Wi-Fi sign in a hotel room
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Hotel Wi-FI networks are often completely open, requiring only a room number, code, or click-through to access the Internet. This lack of real encryption means your Internet usage is vulnerable to snooping from others sharing the network.

Wi-Fi networks like the ones in use at most hotels aren’t private. The login process just lets the hotel limit access to the Internet. It doesn’t keep your Internet activity private.

Open Wi-Fi Networks Allow Anyone Nearby to Snoop

Open Wi-Fi networks—that is, Wi-Fi networks anyone can connect to without entering a passphrase—are open to snooping. Because these networks aren’t secured with encryption, all data sent over them is sent in “plain text.” Anyone nearby can snoop on the traffic—unless, of course, you’re connected to a secure, HTTPS-encrypted website. All it takes is a tool like Wireshark.

Your neighbors in the hotel could snoop on your web activity. If you’re using an open Wi-Fi network at an airport or in a coffee shop, people nearby can also snoop on you there.

Captive Portals Only Limit Access to the Internet

If you connect to an open Wi-Fi network and then see a page with information about the hotel and have to enter a room number or another password to connect, you may think you’re connected to a secure network.

In a sense, you are—the hotel’s “captive portal” prevents you from accessing the Internet until you authenticate yourself. It also allows the hotel to limit the number of devices that can access the Internet—but you can share that single hotel Wi-Fi connection with multiple devices.

RELATED: How to Share a Hotel's Single Wi-Fi Connection With All Your Devices

However, after you authenticate, you’re still using an open Wi-Fi network. The router allows you to access the Internet, but it doesn’t actually encrypt the network—it’s still open. This means your traffic can be snooped on.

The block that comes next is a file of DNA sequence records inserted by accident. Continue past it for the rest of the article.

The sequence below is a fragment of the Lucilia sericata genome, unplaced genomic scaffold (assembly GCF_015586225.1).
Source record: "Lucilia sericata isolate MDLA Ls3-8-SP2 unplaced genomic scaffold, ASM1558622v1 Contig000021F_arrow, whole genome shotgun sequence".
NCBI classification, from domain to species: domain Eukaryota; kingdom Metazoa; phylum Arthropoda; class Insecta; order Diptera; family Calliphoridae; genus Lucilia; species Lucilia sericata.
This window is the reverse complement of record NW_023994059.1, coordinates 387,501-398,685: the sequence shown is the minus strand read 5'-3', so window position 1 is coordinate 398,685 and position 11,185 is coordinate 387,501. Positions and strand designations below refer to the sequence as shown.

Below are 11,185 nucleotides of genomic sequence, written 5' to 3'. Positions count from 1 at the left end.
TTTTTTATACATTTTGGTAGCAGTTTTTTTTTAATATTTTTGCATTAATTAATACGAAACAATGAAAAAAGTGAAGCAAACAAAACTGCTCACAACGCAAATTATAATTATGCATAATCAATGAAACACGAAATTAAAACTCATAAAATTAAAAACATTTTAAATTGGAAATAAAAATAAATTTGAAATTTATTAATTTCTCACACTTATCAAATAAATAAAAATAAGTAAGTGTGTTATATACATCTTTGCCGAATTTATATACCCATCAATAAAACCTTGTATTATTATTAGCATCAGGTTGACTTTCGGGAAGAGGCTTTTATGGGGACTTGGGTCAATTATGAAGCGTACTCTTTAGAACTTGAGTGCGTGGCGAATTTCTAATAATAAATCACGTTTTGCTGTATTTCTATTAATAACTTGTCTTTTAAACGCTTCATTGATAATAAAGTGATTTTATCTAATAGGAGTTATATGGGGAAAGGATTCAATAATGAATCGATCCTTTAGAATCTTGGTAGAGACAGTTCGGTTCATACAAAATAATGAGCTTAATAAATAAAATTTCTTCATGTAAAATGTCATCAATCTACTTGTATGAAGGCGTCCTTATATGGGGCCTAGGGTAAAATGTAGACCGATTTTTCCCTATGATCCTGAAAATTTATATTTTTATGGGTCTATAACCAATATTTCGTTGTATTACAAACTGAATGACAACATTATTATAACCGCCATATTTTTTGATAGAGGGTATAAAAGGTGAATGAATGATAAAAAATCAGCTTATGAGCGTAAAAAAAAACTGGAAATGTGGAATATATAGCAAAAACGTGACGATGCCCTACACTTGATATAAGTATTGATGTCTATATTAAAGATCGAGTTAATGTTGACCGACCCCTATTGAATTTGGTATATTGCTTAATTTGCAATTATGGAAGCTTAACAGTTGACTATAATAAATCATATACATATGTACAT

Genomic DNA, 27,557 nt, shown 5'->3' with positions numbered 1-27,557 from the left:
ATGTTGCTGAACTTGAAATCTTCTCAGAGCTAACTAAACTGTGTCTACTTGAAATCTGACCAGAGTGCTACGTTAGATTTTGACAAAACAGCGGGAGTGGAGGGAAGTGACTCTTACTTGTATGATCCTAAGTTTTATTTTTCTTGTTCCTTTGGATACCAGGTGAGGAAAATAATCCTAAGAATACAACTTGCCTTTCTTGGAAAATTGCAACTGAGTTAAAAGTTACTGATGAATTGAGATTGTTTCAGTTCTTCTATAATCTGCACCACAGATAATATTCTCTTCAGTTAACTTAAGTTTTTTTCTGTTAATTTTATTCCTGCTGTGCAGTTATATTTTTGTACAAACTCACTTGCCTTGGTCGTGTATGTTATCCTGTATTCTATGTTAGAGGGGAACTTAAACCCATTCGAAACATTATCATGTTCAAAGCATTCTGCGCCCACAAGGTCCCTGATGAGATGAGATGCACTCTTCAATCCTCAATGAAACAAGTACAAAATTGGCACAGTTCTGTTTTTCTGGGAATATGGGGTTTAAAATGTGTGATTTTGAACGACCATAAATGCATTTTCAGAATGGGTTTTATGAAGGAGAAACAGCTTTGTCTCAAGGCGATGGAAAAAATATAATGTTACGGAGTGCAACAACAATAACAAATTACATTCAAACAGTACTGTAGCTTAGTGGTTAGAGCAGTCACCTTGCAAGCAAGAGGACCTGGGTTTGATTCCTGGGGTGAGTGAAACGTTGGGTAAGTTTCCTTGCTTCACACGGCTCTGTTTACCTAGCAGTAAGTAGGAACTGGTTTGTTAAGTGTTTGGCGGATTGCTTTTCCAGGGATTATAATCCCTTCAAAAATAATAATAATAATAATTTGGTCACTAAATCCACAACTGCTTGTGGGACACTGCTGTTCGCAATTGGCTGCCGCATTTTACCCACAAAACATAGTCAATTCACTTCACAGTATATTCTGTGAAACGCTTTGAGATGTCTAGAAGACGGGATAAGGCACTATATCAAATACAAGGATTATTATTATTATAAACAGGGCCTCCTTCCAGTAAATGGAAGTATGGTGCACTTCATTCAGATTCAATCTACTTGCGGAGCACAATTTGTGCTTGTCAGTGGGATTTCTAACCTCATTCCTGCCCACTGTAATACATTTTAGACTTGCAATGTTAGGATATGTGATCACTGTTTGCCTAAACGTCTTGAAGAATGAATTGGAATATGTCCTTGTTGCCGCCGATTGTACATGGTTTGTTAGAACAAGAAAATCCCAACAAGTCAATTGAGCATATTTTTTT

Free Wi-Fi sign
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How to Tell If You’re Vulnerable to Snooping

If you have to enter a password in your operating system, you’re more secure. For example, if you log into the Wi-Fi network by clicking it in Windows and you then have to enter a password before connecting, it’s encrypted. Look at the security information when connecting. If it’s a secure network, you’re more protected—if it’s an open network, you’re open to snooping.

However, despite the common wisdom, you can still have your traffic snooped on by other people connected to that hotel’s Wi-Fi network. We recommend using a VPN while on networks with other people you don’t trust.

RELATED: How to Connect to McDonald's Free Wi-Fi

If you have to log into a completely open network without a password, and then your web browser pops up with a page that requires you to enter more information to access the Internet, you’re using an insecure, open Wi-Fi network.

For example, Windows 8.1 warns you about such open networks by displaying a caution icon over the Wi-Fi symbol and the statement “Other people might be able to see info you send over this network.”

How to Protect Yourself From Snooping on Hotel Wi-Fi